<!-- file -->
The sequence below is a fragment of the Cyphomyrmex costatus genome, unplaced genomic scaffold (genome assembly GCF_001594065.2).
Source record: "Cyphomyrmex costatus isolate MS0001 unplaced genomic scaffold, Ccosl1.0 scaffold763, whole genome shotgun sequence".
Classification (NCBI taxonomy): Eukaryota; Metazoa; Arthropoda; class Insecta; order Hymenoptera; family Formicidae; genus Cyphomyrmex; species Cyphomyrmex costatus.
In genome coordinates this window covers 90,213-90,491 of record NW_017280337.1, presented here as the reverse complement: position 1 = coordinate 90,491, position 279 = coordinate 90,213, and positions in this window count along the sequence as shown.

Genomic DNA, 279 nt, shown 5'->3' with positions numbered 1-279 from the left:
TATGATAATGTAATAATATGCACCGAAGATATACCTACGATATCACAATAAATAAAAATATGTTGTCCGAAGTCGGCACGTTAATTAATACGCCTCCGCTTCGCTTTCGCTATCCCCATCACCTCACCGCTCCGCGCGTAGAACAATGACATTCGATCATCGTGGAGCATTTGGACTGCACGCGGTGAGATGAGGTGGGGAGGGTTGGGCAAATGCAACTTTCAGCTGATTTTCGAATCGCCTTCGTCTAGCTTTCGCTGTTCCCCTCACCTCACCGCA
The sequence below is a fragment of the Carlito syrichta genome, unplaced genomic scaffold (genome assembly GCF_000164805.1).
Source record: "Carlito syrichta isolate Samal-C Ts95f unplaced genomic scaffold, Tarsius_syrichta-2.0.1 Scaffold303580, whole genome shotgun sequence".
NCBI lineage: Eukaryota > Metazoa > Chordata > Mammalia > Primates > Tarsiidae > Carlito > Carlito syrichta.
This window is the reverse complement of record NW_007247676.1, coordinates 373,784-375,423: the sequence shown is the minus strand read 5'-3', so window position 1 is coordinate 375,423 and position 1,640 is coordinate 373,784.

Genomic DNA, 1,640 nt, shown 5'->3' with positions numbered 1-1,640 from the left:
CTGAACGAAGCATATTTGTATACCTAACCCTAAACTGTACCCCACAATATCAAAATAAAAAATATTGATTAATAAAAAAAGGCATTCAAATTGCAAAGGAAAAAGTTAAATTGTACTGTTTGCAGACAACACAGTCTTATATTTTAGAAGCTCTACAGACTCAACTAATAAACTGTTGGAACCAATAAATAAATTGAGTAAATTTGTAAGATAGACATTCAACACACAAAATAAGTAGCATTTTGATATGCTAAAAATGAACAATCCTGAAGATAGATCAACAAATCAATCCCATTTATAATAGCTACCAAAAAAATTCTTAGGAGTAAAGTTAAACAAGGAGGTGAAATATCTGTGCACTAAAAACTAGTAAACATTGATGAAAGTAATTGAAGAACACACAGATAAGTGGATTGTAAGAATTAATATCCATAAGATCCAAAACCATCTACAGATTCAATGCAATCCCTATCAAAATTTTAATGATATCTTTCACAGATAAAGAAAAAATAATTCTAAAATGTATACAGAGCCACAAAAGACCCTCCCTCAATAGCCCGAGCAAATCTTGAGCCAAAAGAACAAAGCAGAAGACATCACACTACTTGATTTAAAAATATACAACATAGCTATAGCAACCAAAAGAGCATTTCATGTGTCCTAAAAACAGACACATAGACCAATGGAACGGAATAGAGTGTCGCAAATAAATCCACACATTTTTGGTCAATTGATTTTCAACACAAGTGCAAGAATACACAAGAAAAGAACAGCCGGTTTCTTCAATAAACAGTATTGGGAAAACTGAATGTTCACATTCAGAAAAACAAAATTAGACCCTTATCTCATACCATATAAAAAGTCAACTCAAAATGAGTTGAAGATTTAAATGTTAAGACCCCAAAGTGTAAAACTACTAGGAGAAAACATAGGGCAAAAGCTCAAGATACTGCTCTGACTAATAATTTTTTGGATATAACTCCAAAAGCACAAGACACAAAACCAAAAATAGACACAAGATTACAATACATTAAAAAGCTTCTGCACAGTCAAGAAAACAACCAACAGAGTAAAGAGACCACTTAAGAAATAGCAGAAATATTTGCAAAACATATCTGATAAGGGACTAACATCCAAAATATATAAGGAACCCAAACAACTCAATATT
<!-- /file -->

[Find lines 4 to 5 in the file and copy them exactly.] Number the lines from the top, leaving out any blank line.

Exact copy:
In genome coordinates this window covers 90,213-90,491 of record NW_017280337.1, presented here as the reverse complement: position 1 = coordinate 90,491, position 279 = coordinate 90,213, and positions in this window count along the sequence as shown.

Genomic DNA, 279 nt, shown 5'->3' with positions numbered 1-279 from the left: